Supernatural has been a favorite of mine and so many other woman for over a decade. Supernatural is going into season 14, its last season and the premiere is on Oct 11. And while Supernatural will be leaving us after this season, it has inspired many other shows and movies, and not just on CW.
The fans that fell in love
When Supernatural first aired, it was an American horror series that feature our 2 favorite demon fighters, Sam (Jared Padalecki) and Dean (Jensen Ackles) Winchester. Much of the audience that made the initial switch were women and young girls who watched the Gilmore Girls. Sam, who was Dean on the Gilmore Girls was Rory’s heartthrob boyfriend. The fans that fell in love with him on the Gilmore Girls were missing him in the recent episodes and switched over to Supernatural to catch a glimpse. His demeanor in Supernatural was somewhat similar to that of Gilmore Girls. He was handsome, down to earth, kind and genuine. So fans quickly felt endeared to this familiar character.
The two opposites
For a several years, Supernatural moved right along. Dean, ever the bad boy hunting demons while at work, and the ladies at night. His ruggish charm was more compelling than any spell cast in the show. Sam, the sexy giant didn’t hunt the ladies, and even chastised his brother from time to time about his lust for women. The two were opposites. One a health nut with brains, computer skills and compassion. The other a bad boy with a craving for a giant burger and a beer, and no use for books and technology. His needs more simple than that of his brother. But what they both had in common was a brotherly love and the ability to fight evil like no others.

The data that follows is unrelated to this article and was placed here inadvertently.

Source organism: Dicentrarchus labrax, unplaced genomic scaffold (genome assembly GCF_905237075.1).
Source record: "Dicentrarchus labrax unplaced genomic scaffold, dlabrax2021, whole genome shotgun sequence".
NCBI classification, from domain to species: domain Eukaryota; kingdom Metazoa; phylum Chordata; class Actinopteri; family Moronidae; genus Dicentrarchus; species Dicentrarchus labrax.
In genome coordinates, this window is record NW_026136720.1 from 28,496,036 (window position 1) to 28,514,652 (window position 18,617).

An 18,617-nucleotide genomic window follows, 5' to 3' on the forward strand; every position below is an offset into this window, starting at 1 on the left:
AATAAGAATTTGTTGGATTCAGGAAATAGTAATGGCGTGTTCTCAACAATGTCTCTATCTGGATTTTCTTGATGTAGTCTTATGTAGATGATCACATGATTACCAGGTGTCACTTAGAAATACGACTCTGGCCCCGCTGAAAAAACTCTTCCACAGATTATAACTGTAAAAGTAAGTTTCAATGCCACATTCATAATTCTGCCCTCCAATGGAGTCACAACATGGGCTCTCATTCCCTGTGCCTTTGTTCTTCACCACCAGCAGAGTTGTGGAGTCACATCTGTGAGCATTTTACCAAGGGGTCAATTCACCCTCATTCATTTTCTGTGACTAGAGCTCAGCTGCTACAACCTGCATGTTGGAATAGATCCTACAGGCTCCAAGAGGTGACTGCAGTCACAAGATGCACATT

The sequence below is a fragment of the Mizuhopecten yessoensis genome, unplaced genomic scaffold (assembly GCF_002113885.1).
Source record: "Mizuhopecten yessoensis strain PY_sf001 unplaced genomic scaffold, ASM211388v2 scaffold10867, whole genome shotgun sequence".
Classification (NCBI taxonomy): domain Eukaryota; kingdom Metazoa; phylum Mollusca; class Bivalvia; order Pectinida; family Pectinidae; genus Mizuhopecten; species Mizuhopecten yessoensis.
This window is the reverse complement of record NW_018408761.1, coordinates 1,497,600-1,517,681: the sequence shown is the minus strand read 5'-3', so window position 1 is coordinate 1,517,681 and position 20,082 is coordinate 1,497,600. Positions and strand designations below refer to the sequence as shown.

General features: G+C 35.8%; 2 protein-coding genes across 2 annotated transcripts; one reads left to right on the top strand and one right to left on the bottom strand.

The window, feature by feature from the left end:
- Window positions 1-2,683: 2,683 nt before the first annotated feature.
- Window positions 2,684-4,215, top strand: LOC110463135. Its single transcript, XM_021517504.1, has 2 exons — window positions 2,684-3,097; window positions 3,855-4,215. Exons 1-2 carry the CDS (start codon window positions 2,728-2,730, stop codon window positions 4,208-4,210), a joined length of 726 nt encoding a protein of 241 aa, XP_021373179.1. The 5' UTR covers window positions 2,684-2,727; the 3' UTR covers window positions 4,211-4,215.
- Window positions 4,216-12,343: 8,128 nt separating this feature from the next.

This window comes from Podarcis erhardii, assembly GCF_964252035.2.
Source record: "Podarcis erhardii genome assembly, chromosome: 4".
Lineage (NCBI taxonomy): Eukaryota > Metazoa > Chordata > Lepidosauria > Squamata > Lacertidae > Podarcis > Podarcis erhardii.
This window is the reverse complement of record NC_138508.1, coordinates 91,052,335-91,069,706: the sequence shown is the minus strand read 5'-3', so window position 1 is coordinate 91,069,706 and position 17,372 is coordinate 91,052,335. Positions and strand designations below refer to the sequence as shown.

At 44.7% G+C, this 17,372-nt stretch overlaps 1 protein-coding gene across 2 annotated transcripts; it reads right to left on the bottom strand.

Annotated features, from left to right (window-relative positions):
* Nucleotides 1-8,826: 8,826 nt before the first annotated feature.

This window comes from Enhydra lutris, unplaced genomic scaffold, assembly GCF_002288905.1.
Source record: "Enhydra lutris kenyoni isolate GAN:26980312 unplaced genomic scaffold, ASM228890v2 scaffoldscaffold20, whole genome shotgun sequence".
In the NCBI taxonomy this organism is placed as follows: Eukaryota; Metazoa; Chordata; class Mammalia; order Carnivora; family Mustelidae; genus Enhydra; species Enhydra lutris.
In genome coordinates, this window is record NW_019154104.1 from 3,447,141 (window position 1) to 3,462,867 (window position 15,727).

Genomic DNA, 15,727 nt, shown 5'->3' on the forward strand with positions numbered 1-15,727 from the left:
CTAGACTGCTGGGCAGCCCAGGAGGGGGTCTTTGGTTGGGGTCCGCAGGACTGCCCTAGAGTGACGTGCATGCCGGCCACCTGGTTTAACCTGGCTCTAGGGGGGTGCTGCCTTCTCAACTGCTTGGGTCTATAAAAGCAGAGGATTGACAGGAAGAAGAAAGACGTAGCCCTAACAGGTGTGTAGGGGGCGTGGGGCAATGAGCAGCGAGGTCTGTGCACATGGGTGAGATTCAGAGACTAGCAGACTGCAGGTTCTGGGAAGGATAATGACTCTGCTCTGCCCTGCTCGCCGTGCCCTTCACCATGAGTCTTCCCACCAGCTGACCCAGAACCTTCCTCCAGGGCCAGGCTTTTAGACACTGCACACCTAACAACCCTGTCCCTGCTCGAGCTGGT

What made Supernatural so great?
So what made Supernatural so great that it is going on 14 seasons? Why is it one of the longest running shows in television history? Well, the answer may surprise you. It’s the audience. Well, now, that really wasn’t a surprise. Here is the surprise, the audience is mostly women. That’s right. This American Horror is primarily viewed by the ladies, and not just teenaged girls.
Initially the female characters in the show were mostly simple bimbos. Not sure how to say that nicely, but they were arm candy or a quest for Dean. But as the series progressed the writers created more complex female roles and bad ass demon hunting women.
We can thank characters like Abadon – Lucifer’s knight of hell, Amara – The Darkness, Charlie – the geek obsessed with fan fiction, Claire – Castiel’s human body’s daughter, fighter and all around bad ass, Donna – the innocent sounding Sheriff that kicks major demon butt, Jody – the original female bad ass, and the list just goes on and on and on and on. In Supernatural, women are good, bad, smart, complex, endearing, loving, cruel, strong, innocent, worldy. The women are diverse and we love this show because of it. Women are not pigeonholed into any one or just a few types of characters.
It also didn’t hurt that every so often the series would introduce another heart throb, or reintroduce a heart throb the had been missing from the show for a while. Castiel is the perfect example of this. Others that have graced the screen are Jeffrey Dean Morgan, Cory Monteith, Travis Wester, and on and on. And the latest introduction, Lucifer’s own son, Jack (Alexander Calvert).
Success of this female audience
The success of this female audience soon led other writers to introduce strong, complex female characters. Wayward will be a spinoff of the series, picking up with an all female cast of strong leads from Supernatural. Spinoffs are rarely as successful as the original series, but this will be interesting to watch, and will carry an audience immediately as fans miss Supernatural.
Other shows have benefitted from the growth in audience for female badassery. These shows include The Arrow, Supergirl, The 100, iZombie, and many others. CW has capitalized on the fact that young women want to watch other young women be the hero. And it is working. Other networks are also following suit, like Netflix upcoming series The Chilling Adventures of Sabrina that takes a darker spin on the original Sabrina the Teenaged Witch.
While not all female empowered roles can be directly linked back to the success of Supernatural, it did help give network television a wake up call that a female audience can make or break a show.
As we learn from Supernatural, good guys don’t always wear white, and they aren’t always guys either.
Carry on my wayward son.